New York Times columnist Roger Cohen says that organic food is elitist, and assumes that the only people who demand healthy, pesticide-free food are well-off Whole Foods shoppers. Well, I don’t know how else to put it: he’s wrong.
All across the country—in Baltimore, Cleveland, Detroit, Oakland, Milwaukee, and New York, just to name a few—residents of low-income neighborhoods have rallied to get healthy food into their communities. There are hundreds of nonprofits dedicated to building organic gardens in peoples’ backyards, teaching inner-city kids how to cook nutritious meals, or boosting fresh produce in corner stores.
In Oregon, Ecumenical Ministries of Oregon (EMO), has been a pioneer of food justice. For over 15 years, the association’s Interfaith Food & Farms Partnership (IFFP) has helped churches, synagogues, Muslim community centers, and Hindu temples source healthy, organic food from local farms. IFFP assists congregations in launching farm stands, food buying clubs, cooking classes, and even community gardens—all of which are open to members of the community, too. (And there’s no proselytizing. You can have access to healthy food whether or not you attend a service.) Right now, five congregations in the Portland area have farmer tables where parishioners and community members can use SNAP benefits (food stamps) and WIC vouchers to buy local food. There’s even a food buying club, held at Holy Redeemer Catholic Church, which also allows members to purchase local produce, eggs, and bulk goods at wholesale prices with SNAP and direct nutrition assistance vouchers
One of the most exciting projects underway at IFFP is a grassroots “community food assessment” of one of Multnomah County’s poorest neighborhoods, Rockwood. Like many poor communities, Rockwood has an abundance of fast food outlets and few grocery stores (and unlike inner Portland, not a single farmers’ market). Instead of swooping in with solutions to the food swamp dilemma, IFFP, with funding from the Catholic Campaign for Human Development, the Presbyterian Hunger Fund, and the USDA Community Food Projects grant, hired eight Rockwood residents to go door-to-door in their own neighborhood and ask people what types of food outlets they’d like to see more of.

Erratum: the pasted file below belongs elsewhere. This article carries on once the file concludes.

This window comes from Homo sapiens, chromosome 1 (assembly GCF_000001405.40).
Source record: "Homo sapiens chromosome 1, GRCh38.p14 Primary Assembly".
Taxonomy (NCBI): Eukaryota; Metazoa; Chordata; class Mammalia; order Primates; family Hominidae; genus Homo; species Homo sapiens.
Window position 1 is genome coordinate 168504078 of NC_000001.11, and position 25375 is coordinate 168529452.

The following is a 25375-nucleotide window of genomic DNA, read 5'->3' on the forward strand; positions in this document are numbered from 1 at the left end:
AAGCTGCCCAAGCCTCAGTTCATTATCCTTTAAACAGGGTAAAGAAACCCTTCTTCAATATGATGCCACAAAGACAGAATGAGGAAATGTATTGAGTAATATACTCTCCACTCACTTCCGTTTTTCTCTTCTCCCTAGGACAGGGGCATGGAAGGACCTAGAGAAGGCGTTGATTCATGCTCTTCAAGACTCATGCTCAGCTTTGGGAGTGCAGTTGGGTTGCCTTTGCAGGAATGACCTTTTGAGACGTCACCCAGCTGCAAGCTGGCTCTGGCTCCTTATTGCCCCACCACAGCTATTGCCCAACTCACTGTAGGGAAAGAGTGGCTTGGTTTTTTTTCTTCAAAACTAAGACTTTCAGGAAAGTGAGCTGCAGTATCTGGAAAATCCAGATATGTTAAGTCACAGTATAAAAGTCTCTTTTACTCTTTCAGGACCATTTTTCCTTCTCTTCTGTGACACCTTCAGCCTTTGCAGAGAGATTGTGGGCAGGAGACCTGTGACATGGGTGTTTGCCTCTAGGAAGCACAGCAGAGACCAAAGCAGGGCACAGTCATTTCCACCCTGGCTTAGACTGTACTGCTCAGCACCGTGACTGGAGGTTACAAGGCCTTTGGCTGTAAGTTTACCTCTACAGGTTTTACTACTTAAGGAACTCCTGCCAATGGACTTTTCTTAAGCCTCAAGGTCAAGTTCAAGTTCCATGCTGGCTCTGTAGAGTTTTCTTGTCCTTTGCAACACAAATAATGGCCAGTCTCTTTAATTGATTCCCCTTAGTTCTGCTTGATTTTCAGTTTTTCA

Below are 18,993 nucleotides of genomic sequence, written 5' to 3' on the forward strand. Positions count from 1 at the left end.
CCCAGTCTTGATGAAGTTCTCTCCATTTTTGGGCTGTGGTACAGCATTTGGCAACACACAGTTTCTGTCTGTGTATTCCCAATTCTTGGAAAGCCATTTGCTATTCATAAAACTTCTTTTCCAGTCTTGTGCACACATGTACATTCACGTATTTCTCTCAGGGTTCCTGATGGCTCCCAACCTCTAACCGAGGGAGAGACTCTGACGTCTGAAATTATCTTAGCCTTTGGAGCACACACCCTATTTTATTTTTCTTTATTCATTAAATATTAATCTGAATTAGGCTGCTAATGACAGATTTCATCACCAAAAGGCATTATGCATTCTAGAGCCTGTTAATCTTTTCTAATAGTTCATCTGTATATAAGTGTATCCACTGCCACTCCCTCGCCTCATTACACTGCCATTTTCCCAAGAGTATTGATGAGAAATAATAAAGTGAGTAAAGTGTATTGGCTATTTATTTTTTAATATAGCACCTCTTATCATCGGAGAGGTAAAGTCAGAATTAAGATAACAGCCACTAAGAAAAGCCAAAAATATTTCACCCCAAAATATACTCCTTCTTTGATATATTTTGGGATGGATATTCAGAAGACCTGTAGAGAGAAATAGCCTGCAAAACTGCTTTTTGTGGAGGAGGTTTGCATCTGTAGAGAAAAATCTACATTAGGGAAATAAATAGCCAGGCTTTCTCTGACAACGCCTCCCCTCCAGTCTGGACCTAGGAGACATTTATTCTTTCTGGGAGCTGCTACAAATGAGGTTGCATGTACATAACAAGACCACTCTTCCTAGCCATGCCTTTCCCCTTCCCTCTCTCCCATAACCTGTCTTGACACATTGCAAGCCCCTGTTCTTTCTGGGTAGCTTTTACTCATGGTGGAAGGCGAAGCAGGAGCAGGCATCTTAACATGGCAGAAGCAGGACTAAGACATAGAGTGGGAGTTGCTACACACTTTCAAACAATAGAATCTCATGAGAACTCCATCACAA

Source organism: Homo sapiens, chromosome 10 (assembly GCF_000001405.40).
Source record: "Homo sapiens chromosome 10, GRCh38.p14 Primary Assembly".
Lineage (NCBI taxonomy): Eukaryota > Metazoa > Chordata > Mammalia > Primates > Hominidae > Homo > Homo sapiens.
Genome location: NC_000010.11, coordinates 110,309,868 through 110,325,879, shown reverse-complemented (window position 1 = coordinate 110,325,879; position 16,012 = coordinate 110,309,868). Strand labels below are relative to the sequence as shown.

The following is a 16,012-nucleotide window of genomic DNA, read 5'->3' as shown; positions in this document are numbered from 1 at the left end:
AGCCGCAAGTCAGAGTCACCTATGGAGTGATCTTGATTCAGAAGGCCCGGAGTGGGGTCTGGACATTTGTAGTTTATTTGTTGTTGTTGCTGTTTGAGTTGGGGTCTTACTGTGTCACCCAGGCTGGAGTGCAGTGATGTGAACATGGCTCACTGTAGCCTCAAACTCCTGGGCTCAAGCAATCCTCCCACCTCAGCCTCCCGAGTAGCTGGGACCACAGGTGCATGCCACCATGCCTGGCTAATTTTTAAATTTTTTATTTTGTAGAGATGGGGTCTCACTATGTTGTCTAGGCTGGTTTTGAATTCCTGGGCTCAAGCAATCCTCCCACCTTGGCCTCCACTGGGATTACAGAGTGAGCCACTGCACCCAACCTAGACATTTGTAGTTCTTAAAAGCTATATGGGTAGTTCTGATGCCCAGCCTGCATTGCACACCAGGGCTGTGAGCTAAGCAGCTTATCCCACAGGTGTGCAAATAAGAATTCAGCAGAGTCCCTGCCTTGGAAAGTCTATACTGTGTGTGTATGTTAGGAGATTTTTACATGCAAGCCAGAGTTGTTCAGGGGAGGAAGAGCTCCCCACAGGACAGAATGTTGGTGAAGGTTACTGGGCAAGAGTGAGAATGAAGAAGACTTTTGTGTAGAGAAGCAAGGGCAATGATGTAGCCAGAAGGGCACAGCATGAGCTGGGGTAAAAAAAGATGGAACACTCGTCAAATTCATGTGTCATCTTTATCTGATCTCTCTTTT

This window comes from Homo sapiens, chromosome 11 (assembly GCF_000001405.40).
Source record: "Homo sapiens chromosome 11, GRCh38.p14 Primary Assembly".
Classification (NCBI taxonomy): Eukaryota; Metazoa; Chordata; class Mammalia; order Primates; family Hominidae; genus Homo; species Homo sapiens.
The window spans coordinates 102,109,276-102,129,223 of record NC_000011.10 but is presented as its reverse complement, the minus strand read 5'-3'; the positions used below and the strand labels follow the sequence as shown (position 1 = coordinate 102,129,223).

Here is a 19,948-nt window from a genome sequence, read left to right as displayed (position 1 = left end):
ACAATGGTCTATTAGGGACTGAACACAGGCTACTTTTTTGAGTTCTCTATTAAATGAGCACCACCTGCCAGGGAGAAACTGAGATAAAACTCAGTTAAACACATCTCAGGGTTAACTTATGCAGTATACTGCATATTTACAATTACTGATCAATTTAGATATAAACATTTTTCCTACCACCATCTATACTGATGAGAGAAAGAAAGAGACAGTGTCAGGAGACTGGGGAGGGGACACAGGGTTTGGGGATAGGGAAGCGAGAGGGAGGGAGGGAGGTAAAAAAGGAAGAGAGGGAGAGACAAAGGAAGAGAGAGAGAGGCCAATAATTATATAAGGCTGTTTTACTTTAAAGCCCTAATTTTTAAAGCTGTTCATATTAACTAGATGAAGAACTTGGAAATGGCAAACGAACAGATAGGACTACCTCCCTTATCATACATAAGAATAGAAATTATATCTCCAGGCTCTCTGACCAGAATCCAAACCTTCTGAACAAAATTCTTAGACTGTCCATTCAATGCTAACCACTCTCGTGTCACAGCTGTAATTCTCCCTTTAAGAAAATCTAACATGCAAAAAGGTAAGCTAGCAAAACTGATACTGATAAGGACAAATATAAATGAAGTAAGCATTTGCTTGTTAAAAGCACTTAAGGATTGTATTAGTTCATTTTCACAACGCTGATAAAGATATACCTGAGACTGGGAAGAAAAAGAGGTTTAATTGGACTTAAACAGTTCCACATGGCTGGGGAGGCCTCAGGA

“The focus is on getting people in the community to come up with solutions for the community,” says Jenny Holmes, director of environmental ministries at EMO.
Eager to see a community food assessment in action, I tagged along with Marisela Hernandez and her colleague Jose Luis Hernandez Avalos a few months ago. Language barriers posed a challenge—most of the residents spoke Arabic (or broken English)—but eventually they found some English and Spanish-speaking residents who agreed to take the survey. Marisela, 17, greeted each neighbor with a brief overview of the community food assessment. “We’re trying to bring more resources to the community so we can bring healthier food to the neighborhood,” she’d say. Even though we were often interrupting residents’ dinners, once they heard what we were up to, they were eager to share their thoughts.
Several residents said they have to leave Rockwood for groceries, trekking by bus to a WinCo nine miles away or a Food4Less five miles west on Powell and 82nd, making their total travel time anywhere from forty to sixty minutes. Many also said that they run out of SNAP benefits before the end of the month and have to rely on the Oregon Food Bank for emergency food. One of the questions on the survey—“Do you want more places with healthy food in your neighborhood?”—elicited adamant yeses from a young mother of five and a 65-year-old woman from Micronesia, whose grand-daughter translated for her. Several said they’d like to see more affordable food in their own neighborhood in the form of farm stands, community gardens, and farmers’ markets.
Once Marisela and Jose Luis and their team finish canvassing the neighborhood, IFFP will summarize the data in a report that will be shared with the community and elected officials this spring. With any luck, Rockwood will soon have more affordable outlets for healthy food.
Maybe Roger Cohen is right—to a point. You don’t see working-class folks and struggling immigrants shopping at Whole Foods, per se. But to assume that means these people don’t want to eat healthy, local, and yes, even organic, food is misguided. Whenever communities figure out how to prioritize healthy food (making it more ubiquitous and less expensive), you see people of all income levels stocking up.
Ecumenical Ministries of Oregon makes it easy for congregations from around the country to steal their brilliant ideas. Free resources, including “Food Sovereignty for All: Overhauling the Food System with Faith-based Initiatives,” a guide to starting community gardens, cooking classes, and farm stands, are available on the EMO web site.